Hugo Chavez, the Venezuelan president, has pledged $1.5bn in energy investments in Bolivia.
Shouts of "Viva Venezuela!" rang out as Chavez spoke in Shinahota, a town in the coca-growing Chapare region about 600km southeast of La Paz.
Venezuela is the world's fifth-largest crude exporter and Chavez has taken many aid and investment initiatives within the region backed by oil wealth. He has offered to buy the debt of some neighbouring countries and provided subsidised oil, even to the US where a Venezuelan scheme helps the poor to buy fuel.
Chavez addressed the crowd flanked by Evo Morales, the Bolivian president, and Carlos Lage, the vice-president of Cuba.
During his speech he responded to the latest attack from George Bush, the US president, who had said earlier this week that Venezuela and Bolivia were suffering from "an erosion of democracy".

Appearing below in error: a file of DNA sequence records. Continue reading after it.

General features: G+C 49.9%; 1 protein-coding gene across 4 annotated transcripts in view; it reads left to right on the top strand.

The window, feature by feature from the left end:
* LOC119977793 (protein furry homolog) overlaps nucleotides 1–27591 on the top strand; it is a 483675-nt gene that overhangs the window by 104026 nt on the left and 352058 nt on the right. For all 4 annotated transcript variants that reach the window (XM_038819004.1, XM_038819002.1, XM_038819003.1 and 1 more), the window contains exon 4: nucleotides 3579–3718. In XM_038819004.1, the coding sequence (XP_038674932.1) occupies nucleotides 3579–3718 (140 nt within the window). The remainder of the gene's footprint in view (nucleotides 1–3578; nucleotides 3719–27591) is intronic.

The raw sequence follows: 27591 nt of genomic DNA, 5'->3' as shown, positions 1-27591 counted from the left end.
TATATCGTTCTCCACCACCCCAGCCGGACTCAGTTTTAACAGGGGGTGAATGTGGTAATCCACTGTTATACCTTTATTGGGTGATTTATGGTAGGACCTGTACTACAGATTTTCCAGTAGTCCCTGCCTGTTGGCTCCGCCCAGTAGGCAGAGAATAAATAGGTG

Morales won an absolute majority in presidential elections in Bolivia last December to become the country's first indigenous leader. Chavez's presidency was endorsed by a referendum in 2004.
Chavez said that Bush had "given the green light to conspire against the Bolivian democracy".
"Bolivia has found its path because the Bolivian people have found the leader they were lacking," Chavez said.
Rafael Ramirez, Venezuela's energy minister, said his country's state-owned oil company, PDVSA, was investing in exploration and production projects in Bolivia, South America's poorest nation.
Ramirez signed deals later with Bolivia's state-owned energy company, YPFB, that include building two gas-processing plants and exploring for more natural gas reserves.
Bolivia has South America's second-largest natural gas reserves after Venezuela and the government is keen to attract new investment in that sector, especially in exploration.
For the good of humanity
Venezuela plans to help Bolivia reduce unemployment by funding projects to produce organic tea, coffee, dairy and legal coca products. Chavez also donated computers to schools in Chapare.
Morales said: "Our three nations [Bolivia, Venezuela and Cuba] are talking about industrialising the coca leaf. We want to tell the whole world coca is not cocaine and we're going to industrialise it for the good of humanity."
Morales has vowed to seek legal uses for the plant as a way to fight cocaine trafficking and protect the livelihoods of peasant growers.